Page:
BMC Health Services Research
School of Nursing and Midwifery / School of Medical and Health Sciences
Edith Cowan University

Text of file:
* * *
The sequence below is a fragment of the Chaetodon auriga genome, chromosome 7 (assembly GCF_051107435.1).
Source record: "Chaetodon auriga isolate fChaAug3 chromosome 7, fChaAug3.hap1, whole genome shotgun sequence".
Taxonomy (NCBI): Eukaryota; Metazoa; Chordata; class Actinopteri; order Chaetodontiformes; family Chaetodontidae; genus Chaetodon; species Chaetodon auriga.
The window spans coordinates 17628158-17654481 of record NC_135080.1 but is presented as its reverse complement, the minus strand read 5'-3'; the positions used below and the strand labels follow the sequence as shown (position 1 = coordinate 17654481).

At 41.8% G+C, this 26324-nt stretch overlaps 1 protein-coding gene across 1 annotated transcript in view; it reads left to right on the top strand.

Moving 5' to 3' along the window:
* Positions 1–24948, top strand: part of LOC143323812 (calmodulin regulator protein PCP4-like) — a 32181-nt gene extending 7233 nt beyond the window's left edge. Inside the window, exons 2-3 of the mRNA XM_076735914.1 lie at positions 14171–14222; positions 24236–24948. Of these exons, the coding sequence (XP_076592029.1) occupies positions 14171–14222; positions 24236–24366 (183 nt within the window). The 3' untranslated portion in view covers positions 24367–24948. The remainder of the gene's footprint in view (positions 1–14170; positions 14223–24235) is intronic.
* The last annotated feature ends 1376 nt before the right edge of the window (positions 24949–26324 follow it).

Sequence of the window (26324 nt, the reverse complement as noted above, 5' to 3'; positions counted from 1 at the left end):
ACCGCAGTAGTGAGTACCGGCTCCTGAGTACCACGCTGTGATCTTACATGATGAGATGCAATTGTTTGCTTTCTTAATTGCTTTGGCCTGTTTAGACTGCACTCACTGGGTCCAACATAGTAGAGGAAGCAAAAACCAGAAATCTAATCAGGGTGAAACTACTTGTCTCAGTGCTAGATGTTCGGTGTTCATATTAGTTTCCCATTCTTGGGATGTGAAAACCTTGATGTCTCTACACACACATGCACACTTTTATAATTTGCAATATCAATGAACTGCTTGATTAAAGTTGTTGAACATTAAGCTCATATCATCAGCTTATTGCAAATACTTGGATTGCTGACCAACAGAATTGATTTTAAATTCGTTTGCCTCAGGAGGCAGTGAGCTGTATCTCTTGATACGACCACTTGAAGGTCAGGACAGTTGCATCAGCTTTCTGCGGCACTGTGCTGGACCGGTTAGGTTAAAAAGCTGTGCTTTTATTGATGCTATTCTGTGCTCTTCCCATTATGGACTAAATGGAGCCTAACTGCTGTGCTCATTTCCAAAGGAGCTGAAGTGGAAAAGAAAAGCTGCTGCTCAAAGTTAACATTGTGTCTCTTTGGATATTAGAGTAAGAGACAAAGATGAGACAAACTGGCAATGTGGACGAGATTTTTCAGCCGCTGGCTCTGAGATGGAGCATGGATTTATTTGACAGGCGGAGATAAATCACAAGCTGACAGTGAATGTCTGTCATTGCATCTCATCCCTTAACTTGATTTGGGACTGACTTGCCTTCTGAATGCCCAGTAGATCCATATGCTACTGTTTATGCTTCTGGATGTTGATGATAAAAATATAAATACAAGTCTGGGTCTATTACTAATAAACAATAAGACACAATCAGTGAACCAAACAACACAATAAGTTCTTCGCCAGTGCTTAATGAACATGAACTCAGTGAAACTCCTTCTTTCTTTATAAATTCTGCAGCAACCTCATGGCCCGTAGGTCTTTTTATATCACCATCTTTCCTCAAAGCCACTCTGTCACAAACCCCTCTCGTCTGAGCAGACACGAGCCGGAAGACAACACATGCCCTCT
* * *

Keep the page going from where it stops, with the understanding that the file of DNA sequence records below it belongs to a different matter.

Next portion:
Background: Midwifery job retention is an ongoing global issue. Prior research has recognised that considering an individual’s attributes in relation to their work environment may assist in improving job satisfaction among midwives, leading to improved long-term job retention in the midwifery profession. The aim of this study was to evaluate whether, and how organisational fit is addressed in current entry level midwifery job advertisements within Australia. Methods: Midwifery jobs were searched for within 12 search engines, using the search term ‘midwife’, including Seek.com, Indeed.com, government employment websites for all Australian states and territories, and private health organisation websites. Data were extracted from eligible job advertisements by three independent researchers. Extracted data encompassed elements addressing person-job fit and person-organisation fit. Content analysis involving chi-square and Fischer exact tests were completed on extracted data. Results: Key findings demonstrate private health care organisations (29.2%) are more likely than public health care organisations (8.8%) to ask potential candidates to have additional qualifications, however, public health care organisations (34.1% vs. 16.7%) are more likely to ask for dual registration as a midwife and nurse. This is further supported by private health care organisations being more likely to refer to the candidate as a midwife (72.9% vs. 48.4%) than as a nurse. Private health care organisations more often noted access to support for employees and were more likely to mention access to employee assistance programs (41.7% vs. 13.2%), orientations (16.7% vs. 0%) and included benefits (72.9% vs. 42.9%). Clinical skills and personality traits were more frequently addressed in public health organisation advertisements; these included a requirement of employees to be accountable (49.5% vs. 6.3%), innovative (28.6% vs. 0%), have teamwork (69.2% vs. 52.1%) and conflict resolution skills (36.3% vs. 8.3%), and have knowledge of legislation (44.0% vs. 25.0%) and contemporary midwifery issues (28.6% vs. 4.2%). Conclusion: This study highlights that organisations employing midwives may be unwittingly contributing to the problem of midwife attrition through inattention to factors that endear midwives to workplaces in job advertisements. Further work developing employee selection and recruitment processes that are informed by the concept of person-job-organisation fit, is necessary.
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